Clinical Guideline on Management of Viral Croup
This Guideline had been developed by Quality Assurance Sub-committee, COC in Paediatrics and the expert authors for the Hospital Authority according to the state of medical knowledge at the time of publication. It has been established that doctors can act in accordance with a practice accepted as proper by a responsible body of medical opinion even though others may adopt a different practice. As such, this guideline is for general guidance only; the management of individual cases must be the clinical judgment and decision of the medical practitioners after considering all relevant circumstances, information and up-to-date medical knowledge. In view of the general nature of this guideline and the changes in medical science, the Hospital Authority, the Paediatric COC and the authors do not assume or accept any liability for this guideline.
Explanatory Notes on Level of Evidence and Grading System on Recommendation
The definition of types of evidence and grading recommendations originate from the US Agency for Health Care Policy and Research (AHCPR) and are also recommended and used by the Royal College of Paediatrics and Child Health.
Evidence is graded upon the methodological qualities. Guidelines normally contain many different recommendation based upon different levels of evidence. It is important that users are aware of the level of evidence on which each guideline recommendation is based. The link between guideline recommendation and the supporting evidence should be made explicit. Separating the strength of the recommendation from the level of evidence helps in situations where extrapolation is required to take the evidence of a methodologically strong study and apply it to the target population. Grading of recommendation in addition to level of evidence allow more flexibility for future revision. However, it is important to emphasis that the grading does not relate to the importance of the recommendation. Currently, there are discussions on taking account of relevant high quality non-RCTs and qualitative research and to incorporate them into appropriate grading system.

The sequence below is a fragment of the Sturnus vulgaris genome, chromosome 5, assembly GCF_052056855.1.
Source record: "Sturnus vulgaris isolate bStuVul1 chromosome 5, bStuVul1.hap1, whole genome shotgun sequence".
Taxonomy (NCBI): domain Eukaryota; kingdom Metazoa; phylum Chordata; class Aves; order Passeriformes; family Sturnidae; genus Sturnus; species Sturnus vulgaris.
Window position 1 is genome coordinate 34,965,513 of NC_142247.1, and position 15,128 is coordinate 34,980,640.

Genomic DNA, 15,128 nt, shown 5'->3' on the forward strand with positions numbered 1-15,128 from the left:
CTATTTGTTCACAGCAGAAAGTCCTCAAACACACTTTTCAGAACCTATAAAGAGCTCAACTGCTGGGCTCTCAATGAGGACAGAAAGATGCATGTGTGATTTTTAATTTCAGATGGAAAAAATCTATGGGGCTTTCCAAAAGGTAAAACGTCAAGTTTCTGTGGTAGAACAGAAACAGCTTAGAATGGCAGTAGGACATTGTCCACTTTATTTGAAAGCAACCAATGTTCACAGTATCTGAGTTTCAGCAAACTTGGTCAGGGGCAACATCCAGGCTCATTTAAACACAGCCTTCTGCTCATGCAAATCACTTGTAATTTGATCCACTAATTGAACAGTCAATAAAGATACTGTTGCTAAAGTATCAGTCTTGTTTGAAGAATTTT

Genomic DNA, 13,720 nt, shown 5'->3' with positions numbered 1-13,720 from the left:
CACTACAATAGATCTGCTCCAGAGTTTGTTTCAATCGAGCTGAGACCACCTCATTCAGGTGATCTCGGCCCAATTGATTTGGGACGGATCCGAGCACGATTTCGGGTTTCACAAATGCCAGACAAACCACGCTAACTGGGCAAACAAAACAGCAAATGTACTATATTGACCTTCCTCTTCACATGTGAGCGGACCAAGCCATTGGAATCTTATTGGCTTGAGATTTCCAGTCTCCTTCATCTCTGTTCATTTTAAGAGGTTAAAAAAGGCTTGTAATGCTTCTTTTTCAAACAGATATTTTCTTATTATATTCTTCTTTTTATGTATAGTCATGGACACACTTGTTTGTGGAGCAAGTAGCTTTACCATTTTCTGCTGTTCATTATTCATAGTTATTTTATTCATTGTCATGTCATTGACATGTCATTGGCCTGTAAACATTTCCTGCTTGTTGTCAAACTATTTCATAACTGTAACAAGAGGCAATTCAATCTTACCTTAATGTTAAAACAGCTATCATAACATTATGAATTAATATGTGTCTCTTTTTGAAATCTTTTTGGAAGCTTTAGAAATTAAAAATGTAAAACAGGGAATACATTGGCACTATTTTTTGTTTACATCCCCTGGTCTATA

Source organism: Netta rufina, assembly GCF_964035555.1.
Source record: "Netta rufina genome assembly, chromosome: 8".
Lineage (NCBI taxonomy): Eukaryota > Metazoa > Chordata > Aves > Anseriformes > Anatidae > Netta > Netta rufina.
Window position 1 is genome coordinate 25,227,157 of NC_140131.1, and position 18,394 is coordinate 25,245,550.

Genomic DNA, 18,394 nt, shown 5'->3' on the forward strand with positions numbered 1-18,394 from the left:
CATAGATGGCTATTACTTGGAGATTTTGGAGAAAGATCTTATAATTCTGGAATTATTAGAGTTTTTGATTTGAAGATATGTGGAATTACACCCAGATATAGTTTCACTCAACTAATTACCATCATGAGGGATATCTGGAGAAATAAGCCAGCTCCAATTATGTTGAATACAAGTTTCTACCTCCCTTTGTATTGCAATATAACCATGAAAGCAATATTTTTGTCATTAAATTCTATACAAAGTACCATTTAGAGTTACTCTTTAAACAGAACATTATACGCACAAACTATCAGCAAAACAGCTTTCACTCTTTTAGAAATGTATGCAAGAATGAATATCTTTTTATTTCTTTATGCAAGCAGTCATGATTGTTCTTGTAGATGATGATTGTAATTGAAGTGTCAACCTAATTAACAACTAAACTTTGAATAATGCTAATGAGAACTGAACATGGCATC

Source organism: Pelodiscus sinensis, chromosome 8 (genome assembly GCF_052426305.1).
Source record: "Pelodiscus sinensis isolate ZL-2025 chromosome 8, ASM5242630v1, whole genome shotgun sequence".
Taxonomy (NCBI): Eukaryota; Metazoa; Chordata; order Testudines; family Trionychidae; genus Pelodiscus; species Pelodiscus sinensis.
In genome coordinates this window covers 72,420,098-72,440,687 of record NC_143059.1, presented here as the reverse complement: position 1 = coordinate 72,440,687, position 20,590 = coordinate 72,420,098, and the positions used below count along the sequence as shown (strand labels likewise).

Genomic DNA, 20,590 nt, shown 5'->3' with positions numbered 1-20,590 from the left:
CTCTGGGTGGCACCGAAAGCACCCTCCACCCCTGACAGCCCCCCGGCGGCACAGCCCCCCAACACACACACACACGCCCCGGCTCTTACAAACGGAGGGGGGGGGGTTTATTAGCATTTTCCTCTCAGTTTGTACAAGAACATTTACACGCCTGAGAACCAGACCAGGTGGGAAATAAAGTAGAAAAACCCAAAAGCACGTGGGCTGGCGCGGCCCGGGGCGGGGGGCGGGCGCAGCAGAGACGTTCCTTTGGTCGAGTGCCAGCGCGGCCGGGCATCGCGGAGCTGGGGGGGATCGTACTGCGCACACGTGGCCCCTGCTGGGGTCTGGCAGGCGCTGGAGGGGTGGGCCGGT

Clinical Guideline on Management of Viral Croup
Croup is an acute clinical syndrome typified by an acute onset of harsh barking cough, hoarseness, inspiratory stridor and respiratory distress.
Differential diagnoses include foreign body aspiration, bacterial tracheitis, acute epiglottitis and acute laryngotrachebronchitis or viral croup.
Viral croup usually starts with rhinorrhoea, sore throat, and mild fever for few days. The child then develops the characteristic barking cough, hoarseness, and inspiratory stridor, with or without the persistence of the low-grade fever. Symptoms tend to be worse at night but child is usually not acutely ill. Drooling is not common in viral croup. Parainfluence types 1, 2 & 3 are the most important infectious agents but others like influenza virus type A & B, respiratory syncytial virus, adenovirus, rhinovirus and enteroviruses are also common. In rare cases, herpes viruses and bacteria like Haemophilus influenza type B and Staphylococcus aureus had been isolated.
The incidence of viral croup peaks in the winter months. 91% of cases occur in less than 5 years of age with most cases occur before 2 years.1 There is a slight male preponderance. In 1999, 0.81% of all children discharged from Hospital Authority hospitals in Hong Kong had the diagnosis of acute viral croup.2
Epiglottitis is a serious illness and is the most important differential diagnosis to exclude. However, it is less prevalent in Hong Kong. Most cases are preceded by upper respiratory tract symptoms but the onset of acute epiglottitis tends to be more abrupt and the child becomes ill quickly. There is associated high fever, irritability, restlessness and saliva drooling is prominent.
Bacterial tracheitis can be a complication of viral croup. The child usually develops high fever and looks toxic. However, its onset is usually not as abrupt as acute epiglottitis and there is a more typical barking cough. Drooling is not a feature in most cases.
Foreign body aspiration can usually be diagnosed from clinical history.